You have often heard me say that Mother Nature can do a much better job at conserving her fisheries than any management plan developed ever could, well that has never been more obvious than it has been this past week with our Flounder fishing here at the Wharf.
Anyone that fishes for Flounder knows that conditions are always key. The winds, the tide, the drift, everything has to fall into place to see those great days with catching Flounder. Well I'm still waiting! Even though we have been racking up some modest numbers with keeper flatties and we have actually seen a few limits around the rail so far this year, our fishing, especially this past week has been painfully slow. There have been a few times where I thought the catching was halfway decent, even good at times, but other times these fish had me scratching my head and pulling out what's left of my hair just trying to figure out what I should try next. We have without doubt been seeing a few quality fish; several over three and four pounds and our biggest Founder to date was just about seven pounds, but there just hasn't been enough of them for my liking, no consistency, and everyone on board has not been getting in on the keeper action.
We continue to fish the rocky coral deep water ledges of the Old Grounds and jigging has by far been our best method of catching these fish, but my book of excuses for why the fishing has been so slow at times is starting to seem like a quick read. There have been times that you just couldn't seem to get your bait down fast enough because the fish were biting so good yet there have been times that watching grass grow could possibly be more interesting! I just have had no viable excuse for why the fishing hasn't been a little better some of the time. Mother Nature is the best answer I can really come up with. Water temperatures in the Ocean had definitely taken a nose dive earlier this month by as much as ten degrees in some areas and perhaps this has played at least some significant role in our lack of production, but the surface temperatures have been creeping back up recently to more normal readings. Bottom temperatures however are still are on the cool side in fact one day this past week when I had to anchor over a wreck due to the drifting conditions we landed several very nice Codfish like we had been seeing earlier this year in the colder water. This is certainly out of character for this area at this time of the year. These fish were nice to see, but we should have been catching more Bass than Cod on that wreck. The water on the bottom was cold and the big numbers of Bass just weren't there.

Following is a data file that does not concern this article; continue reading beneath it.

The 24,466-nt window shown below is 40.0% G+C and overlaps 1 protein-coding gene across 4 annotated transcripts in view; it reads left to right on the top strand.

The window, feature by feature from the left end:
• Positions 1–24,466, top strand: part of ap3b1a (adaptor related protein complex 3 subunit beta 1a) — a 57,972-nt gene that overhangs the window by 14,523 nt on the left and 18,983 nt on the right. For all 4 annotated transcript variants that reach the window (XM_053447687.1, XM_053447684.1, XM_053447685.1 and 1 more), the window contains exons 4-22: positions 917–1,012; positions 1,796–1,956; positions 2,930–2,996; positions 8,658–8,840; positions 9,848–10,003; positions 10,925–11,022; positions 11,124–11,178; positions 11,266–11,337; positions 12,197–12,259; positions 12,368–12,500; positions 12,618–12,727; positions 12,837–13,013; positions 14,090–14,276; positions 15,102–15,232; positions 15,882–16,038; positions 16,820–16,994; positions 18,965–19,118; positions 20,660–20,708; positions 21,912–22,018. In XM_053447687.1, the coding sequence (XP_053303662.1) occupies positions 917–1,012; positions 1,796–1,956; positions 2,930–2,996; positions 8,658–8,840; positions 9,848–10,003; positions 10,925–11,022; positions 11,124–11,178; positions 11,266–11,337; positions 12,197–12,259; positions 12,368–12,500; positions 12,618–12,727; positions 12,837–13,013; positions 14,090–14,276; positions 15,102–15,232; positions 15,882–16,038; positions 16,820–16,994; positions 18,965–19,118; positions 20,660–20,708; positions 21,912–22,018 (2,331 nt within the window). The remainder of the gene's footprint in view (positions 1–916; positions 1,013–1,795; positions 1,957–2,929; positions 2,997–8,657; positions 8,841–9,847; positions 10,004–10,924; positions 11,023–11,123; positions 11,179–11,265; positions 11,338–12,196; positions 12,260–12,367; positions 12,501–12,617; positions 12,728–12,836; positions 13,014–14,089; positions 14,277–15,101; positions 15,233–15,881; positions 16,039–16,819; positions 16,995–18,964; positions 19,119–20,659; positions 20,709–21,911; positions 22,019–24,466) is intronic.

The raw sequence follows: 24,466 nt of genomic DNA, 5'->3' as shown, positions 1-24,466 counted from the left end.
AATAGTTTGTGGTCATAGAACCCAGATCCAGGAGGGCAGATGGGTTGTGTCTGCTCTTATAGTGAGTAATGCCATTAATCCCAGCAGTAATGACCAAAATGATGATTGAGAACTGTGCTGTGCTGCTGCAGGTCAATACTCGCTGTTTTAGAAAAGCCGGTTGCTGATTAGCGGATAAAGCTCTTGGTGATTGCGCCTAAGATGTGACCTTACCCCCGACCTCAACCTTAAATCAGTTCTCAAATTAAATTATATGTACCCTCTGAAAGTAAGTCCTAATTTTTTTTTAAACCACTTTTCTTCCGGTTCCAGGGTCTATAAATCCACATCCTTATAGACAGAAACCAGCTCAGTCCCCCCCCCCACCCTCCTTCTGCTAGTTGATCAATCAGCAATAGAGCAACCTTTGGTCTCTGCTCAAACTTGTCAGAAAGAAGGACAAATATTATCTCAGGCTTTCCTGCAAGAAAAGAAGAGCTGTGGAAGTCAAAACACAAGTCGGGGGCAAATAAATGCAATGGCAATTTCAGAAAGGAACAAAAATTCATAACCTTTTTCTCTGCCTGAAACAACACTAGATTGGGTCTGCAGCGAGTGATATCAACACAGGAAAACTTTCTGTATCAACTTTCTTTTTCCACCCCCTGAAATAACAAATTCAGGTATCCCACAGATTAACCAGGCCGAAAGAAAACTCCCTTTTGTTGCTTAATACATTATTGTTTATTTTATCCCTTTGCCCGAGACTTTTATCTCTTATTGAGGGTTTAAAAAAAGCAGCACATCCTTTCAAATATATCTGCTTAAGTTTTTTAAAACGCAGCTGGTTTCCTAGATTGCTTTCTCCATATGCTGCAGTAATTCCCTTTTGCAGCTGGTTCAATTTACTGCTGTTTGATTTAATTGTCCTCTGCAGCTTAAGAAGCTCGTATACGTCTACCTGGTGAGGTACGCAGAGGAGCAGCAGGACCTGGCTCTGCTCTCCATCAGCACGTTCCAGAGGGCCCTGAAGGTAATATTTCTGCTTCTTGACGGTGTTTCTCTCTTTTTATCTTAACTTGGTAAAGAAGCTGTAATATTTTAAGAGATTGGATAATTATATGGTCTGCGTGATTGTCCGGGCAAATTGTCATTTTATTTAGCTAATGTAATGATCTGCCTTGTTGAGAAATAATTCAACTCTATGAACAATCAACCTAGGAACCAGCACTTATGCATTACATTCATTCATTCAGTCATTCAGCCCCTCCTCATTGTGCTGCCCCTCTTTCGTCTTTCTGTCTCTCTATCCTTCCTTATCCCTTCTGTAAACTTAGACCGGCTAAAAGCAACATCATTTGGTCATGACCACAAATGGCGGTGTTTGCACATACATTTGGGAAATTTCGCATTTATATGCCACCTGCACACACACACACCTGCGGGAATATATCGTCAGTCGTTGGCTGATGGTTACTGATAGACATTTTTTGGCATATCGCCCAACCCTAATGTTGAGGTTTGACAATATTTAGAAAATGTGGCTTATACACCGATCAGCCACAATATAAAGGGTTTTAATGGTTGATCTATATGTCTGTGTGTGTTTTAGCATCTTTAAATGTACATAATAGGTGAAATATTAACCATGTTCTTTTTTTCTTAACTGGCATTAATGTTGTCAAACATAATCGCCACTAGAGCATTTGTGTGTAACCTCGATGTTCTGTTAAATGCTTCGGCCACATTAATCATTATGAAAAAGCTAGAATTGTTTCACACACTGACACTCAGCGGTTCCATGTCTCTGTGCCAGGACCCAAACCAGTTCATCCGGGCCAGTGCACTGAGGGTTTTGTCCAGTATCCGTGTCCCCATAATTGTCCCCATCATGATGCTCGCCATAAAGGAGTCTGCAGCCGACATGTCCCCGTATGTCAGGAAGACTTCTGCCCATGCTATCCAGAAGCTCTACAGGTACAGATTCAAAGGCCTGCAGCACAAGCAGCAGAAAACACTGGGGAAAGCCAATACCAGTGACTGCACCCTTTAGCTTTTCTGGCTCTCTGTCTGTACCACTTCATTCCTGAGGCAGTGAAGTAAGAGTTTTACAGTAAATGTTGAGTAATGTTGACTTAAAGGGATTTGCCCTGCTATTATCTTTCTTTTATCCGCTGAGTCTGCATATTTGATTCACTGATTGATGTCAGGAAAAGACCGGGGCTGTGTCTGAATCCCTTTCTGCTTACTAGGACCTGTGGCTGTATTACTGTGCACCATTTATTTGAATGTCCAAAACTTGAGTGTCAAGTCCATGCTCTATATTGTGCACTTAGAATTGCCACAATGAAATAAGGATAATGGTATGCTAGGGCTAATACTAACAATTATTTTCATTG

As much as my fishing has been frustrating and I wish were a little better at times, we continue to have the best game in town compared to what else is available right now. The Delaware Bay has finally started to show some better action of late but Bay fishing so far this year has really not been too much, keepers up in the Bay have been hard to come by. Some of the shallow areas however are now starting to turn on as well as some spots along the shipping channel and in the anchorage but the numbers of fish we are seeing out front continue to be better than the fishing that has been available up in the Bay.
We are definitely starting to see some of those dog days of summer lately with temperatures on land reaching the mid nineties, however with surface water temperatures still in the sixties on the Ocean, on those days with a little breeze it has been almost chilly on the water at times and we have also been seeing more than a fair share of fog blocking out the hot sun. I am sticking to my guns though that things are going to break loose soon, offshore fishing has been really good the last couple of weeks with Tuna, Mahi, and even a few Billfish now showing up. Croakers have started to show up in the Bay and all fish seem to be on the move again. The outlook is very promising to see some great fishing in the upcoming weeks.
I will continue drift fishing with my all day trips sailing seven days a week and our primary target will be the Flounder. We will also see a few Sea Bass scattered around on these trips. As I stated earlier our best fishing has been in the Ocean but it is certainly possible that we could spend some time up in the Bay if it turns on up there.
We are also sailing three trips a day now with our Half-Day trips. Half day trips have been pretty slow so far this year but with the Croakers showing up and the Flounder biting a little better close to home their fishing will only improve as the Summer progresses. Half-Day trips have also been seeing a little variety with Kingfish, Blowfish, and a lot of Sharks to keep the kids entertained . Our Half-Day trips will sail at 8:00 a.m. 1:00 p.m. and then again at 6:00 p.m. For the evening run.
If you would like any more information about trips sailing out if the Wharf or you would like to book a private charter either inshore or offshore please give us a call at (303) 645-TUNA.
Until Next Week Happy Fishing !
Capt. Rick Yakimowicz
Thelma Dale IV